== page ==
MR. FISHER. Finally, on the issue of communications, one of my colleagues often says that, if you’re Elton John, you are expected to sing “Bennie and the Jets” every single time and at every single concert. It seems to me that, once we get and hone our message, we must repeat it incessantly and stay on message in order to have it penetrate. In Austin, you gave what I consider to be a hallmark and—not trying to flatter you—for monetary policy a historic speech. What was Bloomberg’s first reaction? The Fed may cut rates further. The message was lost. We all need to stay on message. But I think it’s very important, whether we have press conferences or whether you give speeches, that we need to hammer the theme of the new regime that we are about to embrace over and over and over again. So I didn’t pick “Bennie and the Jets” just because of your name, Mr. Chairman. [Laughter]


CHAIRMAN BERNANKE. I’m in awe of a presentation that has Rube Goldberg, the Black Death, “Bennie and the Jets,” and full frontal view all in it. [Laughter]


MR. KROSZNER. . Of course, I’m from the University of Chicago, and so Milton Friedman is spinning right now, [laughter] but money demand has not proved to be a very stable function over time, particularly now.


MS. AARONSON. The bottom right panel shows a Beveridge curve calculated using the Help-Wanted Index as the measure of job openings.  If there has been a significant increase in structural unemployment, then one would expect that for a given level of the job openings rate, the unemployment rate would be unusually high—that is, to the right of the plotted Beveridge curve. This might occur, for example, if many of the job openings were for nurses but a disproportionate number of the unemployed were bond traders, who are not qualified for the job openings. [Laughter]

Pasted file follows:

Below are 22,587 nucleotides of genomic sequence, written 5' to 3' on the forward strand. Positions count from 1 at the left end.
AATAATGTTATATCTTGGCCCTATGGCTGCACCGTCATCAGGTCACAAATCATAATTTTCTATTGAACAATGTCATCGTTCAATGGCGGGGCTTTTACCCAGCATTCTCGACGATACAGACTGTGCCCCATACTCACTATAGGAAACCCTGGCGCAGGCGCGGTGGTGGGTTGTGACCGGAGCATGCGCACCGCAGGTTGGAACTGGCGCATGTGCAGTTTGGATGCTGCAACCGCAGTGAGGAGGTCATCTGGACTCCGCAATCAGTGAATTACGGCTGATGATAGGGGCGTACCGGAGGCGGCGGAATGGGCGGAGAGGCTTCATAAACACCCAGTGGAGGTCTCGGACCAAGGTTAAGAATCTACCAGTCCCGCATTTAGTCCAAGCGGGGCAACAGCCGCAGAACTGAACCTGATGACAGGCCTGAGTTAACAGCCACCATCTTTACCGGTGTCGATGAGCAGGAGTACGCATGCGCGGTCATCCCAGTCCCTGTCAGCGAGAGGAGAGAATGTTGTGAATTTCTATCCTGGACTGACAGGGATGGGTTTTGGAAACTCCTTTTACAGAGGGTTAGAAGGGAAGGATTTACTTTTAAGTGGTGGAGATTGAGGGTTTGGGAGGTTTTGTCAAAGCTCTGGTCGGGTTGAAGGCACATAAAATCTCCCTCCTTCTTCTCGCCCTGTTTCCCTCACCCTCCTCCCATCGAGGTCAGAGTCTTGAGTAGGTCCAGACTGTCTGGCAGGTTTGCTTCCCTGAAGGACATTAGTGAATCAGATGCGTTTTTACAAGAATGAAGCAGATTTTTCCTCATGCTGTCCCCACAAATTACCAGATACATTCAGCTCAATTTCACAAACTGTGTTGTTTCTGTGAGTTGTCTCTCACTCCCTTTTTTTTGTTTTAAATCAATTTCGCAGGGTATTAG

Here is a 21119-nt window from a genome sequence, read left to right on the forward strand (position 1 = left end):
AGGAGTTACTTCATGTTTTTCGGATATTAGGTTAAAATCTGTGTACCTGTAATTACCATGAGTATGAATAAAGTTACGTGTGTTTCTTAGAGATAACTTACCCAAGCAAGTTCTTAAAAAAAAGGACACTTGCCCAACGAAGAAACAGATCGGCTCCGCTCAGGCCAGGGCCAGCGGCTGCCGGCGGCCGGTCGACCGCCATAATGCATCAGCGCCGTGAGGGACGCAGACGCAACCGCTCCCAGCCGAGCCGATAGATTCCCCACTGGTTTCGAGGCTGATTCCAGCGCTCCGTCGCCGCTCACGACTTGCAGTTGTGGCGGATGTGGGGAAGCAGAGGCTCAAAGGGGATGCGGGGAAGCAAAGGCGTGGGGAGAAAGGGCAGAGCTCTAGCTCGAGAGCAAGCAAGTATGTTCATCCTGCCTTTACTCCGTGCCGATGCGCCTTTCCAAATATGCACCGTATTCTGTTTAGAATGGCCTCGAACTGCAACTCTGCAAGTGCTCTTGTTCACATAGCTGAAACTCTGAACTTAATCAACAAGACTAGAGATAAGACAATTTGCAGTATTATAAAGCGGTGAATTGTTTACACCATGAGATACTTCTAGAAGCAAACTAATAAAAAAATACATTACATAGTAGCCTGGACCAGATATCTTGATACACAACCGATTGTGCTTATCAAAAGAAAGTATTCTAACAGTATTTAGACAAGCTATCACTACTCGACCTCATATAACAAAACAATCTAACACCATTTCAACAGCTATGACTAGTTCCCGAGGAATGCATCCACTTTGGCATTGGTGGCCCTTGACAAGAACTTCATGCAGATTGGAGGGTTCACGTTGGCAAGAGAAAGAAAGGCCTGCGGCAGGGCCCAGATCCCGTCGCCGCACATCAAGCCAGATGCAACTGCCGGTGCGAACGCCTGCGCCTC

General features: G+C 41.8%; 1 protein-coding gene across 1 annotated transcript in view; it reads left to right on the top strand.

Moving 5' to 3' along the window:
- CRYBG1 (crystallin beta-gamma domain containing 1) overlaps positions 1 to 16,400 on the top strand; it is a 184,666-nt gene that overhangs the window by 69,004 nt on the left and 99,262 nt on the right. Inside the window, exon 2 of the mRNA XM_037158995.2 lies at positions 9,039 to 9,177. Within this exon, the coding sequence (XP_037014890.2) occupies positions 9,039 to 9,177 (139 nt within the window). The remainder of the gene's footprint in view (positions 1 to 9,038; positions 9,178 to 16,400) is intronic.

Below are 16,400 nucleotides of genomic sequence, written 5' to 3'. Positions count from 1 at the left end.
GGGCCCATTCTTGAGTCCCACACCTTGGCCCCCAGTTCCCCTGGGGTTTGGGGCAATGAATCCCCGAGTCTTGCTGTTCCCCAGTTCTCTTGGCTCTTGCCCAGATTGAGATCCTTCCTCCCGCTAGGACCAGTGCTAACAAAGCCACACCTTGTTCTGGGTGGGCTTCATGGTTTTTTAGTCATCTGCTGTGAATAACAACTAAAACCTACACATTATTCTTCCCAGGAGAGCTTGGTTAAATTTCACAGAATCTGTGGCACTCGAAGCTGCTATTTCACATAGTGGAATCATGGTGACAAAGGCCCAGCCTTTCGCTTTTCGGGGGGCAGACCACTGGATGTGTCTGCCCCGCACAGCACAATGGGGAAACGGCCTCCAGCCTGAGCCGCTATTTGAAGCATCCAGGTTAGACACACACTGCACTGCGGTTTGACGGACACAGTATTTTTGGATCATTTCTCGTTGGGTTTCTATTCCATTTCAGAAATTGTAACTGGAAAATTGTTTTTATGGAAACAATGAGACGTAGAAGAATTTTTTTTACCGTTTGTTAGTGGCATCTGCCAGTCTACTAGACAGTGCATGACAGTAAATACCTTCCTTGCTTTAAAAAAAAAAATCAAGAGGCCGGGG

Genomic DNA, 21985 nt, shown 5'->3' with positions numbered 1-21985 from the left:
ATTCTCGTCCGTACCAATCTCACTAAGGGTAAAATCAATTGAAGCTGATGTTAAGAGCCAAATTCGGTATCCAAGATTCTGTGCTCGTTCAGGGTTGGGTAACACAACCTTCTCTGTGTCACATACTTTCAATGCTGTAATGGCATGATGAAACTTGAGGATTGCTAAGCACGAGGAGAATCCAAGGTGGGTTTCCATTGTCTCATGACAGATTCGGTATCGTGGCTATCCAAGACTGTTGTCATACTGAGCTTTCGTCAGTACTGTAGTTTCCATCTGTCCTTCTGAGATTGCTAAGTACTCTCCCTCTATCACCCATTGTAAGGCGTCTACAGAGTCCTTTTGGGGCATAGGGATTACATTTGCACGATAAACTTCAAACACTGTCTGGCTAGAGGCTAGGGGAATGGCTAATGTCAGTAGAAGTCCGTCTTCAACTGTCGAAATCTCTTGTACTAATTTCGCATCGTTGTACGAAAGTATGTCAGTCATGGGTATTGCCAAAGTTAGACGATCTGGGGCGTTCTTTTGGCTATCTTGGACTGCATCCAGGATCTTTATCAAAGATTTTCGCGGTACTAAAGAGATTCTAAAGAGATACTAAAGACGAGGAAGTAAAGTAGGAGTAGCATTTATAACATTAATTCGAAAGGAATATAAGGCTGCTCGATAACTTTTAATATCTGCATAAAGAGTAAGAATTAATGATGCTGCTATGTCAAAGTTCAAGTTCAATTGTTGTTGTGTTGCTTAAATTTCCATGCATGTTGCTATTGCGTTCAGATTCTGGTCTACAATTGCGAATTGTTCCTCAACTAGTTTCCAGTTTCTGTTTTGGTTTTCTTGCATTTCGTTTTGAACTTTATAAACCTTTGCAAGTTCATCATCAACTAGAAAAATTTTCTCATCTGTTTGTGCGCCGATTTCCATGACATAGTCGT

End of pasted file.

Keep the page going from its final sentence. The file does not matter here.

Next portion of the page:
MR. STOCKTON. The point of constructing this optimal control is to say that, gee, if you weren’t constrained, here is how we thought optimal behavior—the sort of optimal outcome— would be, given the shocks. You’re asking me whether or not there are quantitative policies that you could put in place. I was actually hoping that you folks were going to be able to tell me. [Laughter]


MR. FISHER. Nathan, you would probably have been arrested for treason if you had said that in Latvia—literally. The economist who gives a negative forecast is arrested for treason. Stay here. [Laughter]


MR. LACKER. In these circumstances with the funds rate around 1/8 percent, it is hard to see a benefit of prolonging any further reduction. I agree with the staff analysis that any potential dislocation in money market institutions is likely to be minor, and I observe that, to the extent that money market institutions provide value to the economy in the form of circumvention of prohibitions on interest and other legal restrictions on financial arrangements, the traditional welfare analysis would count their demise as a benefit rather than a cost. But I have to admit I haven’t tried explaining that to a money market fund manager. [Laughter]


MR LACKER. ... You have to influence expectations about the future course of the base. This to me is the simple intuition for that. All of this is just to suggest that our ability to communicate is going to be crucial.

MR. KOHN. Including over salad. [Laughter]